Ricketts had designed that page, the title page, the endpapers, and the binding. It is unclear who designed the half-title that was part of the new gathering that was added to the old sheets. 


Limitation statement in Oscar Wilde, Poems (1892)
The limitation statement has been reproduced after the written and drawn design by Ricketts. It starts with a motif that we have seen before in his work, a triangle of small flower decorations. There are eight rows of these, one line containing four flowers, followed by three lines having three flowers and two lines showing two ornaments, ending with two lines of only one flower.

A similar triangle of decorations can be found in the second issue of The Dial (1892). The last page in this magazine contained small bird decorations in four lines: three birds, two birds, one bird and another one in the last row. The decorative triangle was not placed on a blank page. To the upper right side of it, the name and location of the printer were mentioned, and under the triangle, somewhat to the right, the year of publication.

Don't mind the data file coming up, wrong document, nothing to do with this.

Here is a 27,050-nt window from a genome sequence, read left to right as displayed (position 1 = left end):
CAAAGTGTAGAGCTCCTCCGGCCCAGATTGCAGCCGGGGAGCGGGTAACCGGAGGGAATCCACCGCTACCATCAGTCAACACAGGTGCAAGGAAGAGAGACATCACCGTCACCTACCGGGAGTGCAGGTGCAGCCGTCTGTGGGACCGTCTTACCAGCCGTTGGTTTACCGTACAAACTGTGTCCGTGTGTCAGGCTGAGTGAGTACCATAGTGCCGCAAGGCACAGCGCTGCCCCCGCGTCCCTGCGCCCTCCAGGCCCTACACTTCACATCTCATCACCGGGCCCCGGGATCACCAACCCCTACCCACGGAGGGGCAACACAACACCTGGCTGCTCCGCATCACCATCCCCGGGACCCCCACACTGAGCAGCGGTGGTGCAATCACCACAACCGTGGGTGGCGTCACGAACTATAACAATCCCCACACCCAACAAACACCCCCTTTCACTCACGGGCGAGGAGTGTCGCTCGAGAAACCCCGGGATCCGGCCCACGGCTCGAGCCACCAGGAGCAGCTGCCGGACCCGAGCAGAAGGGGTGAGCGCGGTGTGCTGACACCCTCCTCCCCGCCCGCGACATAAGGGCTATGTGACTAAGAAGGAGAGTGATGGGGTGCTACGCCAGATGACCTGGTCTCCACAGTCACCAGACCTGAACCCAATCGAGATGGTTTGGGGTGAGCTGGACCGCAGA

The Dial, No. 2 (1892)
In 1891, Ricketts had drawn a triangle of pomegranates for Oscar Wilde's A House of Pomegranates. This triangle - three lines with three, two and one element respectively - was facing the title page. Here, the ornamental triangle was positioned underneath the dedication by Wilde to his wife Constance Mary Wilde. Three words underlined with three pomegranates. The ornament also appeared between the text lines in the book, and fulfilled different functions in the book.

Another example can be found on the cover of The Picture of Dorian Gray, issued by Ward, Lock & Co. in 1891. The name of Dorian Gray is placed on top of a triangle of four, three, two, and finally, one depiction of a flower.


Oscar Wilde, The Picture of Dorian Gray (1891)
In Poems, published later than these other books, the triangle points to the text of the limitation statement that starts next to the two rows of flowers at the bottom of it.